But lets look at that same -0.0625 extreme case tolerance in this scenario. Once again, keep an eye on that RED dimension to the right.
This latest example solves the Tolerance Stacking issue by clearly outlining where the tolerances are allowed. In fact, in construction, we’re already doing this. We just don’t call it Tolerance Stacking.
In construction, one of the ways we eliminate Tolerance Stacking is by dimensioning to gridlines and columns. Dimensions in relation to known fixed points minimized Tolerance Stacking.
Are you old enough to remember when rafters were layed out by hand on the job site and cut individually? You would cut one and use it as a template and use that to mark the others. You never installed the template and used the next cut as your template for another. This minimized Tolerance Stacking as well.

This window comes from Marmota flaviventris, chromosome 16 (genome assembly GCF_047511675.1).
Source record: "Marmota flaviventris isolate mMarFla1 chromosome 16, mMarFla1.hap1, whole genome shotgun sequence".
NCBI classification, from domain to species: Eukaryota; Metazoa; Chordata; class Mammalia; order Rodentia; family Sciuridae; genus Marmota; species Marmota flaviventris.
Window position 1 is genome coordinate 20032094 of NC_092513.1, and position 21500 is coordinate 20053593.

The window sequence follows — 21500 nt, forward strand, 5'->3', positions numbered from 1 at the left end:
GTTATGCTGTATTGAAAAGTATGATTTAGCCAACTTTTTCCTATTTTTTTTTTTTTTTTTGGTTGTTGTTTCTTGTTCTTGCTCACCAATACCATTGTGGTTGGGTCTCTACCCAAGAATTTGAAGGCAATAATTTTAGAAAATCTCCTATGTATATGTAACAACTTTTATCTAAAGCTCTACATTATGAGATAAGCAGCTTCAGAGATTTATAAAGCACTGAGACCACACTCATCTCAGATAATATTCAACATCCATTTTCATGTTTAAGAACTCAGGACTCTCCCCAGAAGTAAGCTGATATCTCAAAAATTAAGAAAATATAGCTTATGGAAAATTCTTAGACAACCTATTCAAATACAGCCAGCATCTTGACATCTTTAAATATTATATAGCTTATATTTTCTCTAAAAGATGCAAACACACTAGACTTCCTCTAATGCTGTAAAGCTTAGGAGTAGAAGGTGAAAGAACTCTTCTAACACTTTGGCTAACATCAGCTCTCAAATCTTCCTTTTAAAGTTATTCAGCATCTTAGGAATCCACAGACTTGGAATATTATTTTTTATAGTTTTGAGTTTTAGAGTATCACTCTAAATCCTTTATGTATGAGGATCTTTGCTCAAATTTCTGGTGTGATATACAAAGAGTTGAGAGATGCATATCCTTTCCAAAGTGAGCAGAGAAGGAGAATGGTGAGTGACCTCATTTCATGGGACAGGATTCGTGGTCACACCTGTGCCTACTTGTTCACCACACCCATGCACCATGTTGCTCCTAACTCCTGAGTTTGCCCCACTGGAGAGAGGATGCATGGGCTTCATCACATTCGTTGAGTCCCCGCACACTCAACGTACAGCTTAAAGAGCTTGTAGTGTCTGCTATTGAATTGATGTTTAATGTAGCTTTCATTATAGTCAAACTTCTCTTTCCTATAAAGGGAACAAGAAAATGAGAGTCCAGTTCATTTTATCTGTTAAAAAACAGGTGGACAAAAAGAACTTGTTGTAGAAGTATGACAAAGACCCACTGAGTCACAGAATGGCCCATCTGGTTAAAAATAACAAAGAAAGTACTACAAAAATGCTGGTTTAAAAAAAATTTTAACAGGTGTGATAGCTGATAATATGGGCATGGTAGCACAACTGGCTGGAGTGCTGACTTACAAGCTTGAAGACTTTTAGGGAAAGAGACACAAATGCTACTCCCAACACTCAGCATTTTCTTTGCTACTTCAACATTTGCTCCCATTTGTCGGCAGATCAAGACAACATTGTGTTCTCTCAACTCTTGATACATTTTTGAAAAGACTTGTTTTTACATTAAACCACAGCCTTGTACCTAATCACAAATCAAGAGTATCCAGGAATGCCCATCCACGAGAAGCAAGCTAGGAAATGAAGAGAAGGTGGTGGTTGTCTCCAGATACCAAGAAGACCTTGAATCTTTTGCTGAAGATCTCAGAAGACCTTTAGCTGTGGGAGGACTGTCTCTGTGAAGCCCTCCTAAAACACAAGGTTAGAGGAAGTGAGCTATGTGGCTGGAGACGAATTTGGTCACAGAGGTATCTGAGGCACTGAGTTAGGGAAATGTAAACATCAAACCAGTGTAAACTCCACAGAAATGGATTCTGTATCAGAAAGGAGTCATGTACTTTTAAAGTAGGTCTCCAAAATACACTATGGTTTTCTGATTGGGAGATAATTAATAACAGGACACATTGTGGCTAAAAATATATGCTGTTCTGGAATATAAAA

Geometric Dimensioning and Tolerancing – GDT
What’s less familiar, is another concept used heavily in automotive and other precision manufacturing. It’s called Geometric Dimensioning & Tolerancing or “GDT” for short.
Traditional linear tolerances have flaws. GDT on the other hand more accurately describes “features” and allowable deviation from the desired location using a more complex form of graphics and symbols.
Once again, the best way to explain this is with some illustrations. The following example shows a square part with a hole in the middle. Pay close attention to the RED dimensions.
In this example, you see when the hole is moved to the maximum tolerance in both directions, it’s actually further away from it’s desired position than 0.0625.
This is where GDT comes in. In this last example, GDT is used to “Describe” the allowable deviation from it’s ideal position.
There’s actually an ASME Standard for GDT (Y14.5.2) and a full explination of GDT is not only beyond the scope of this blog but my knowledge, There’s a lot of courses out there specifically for this but a good “101” description can be found here.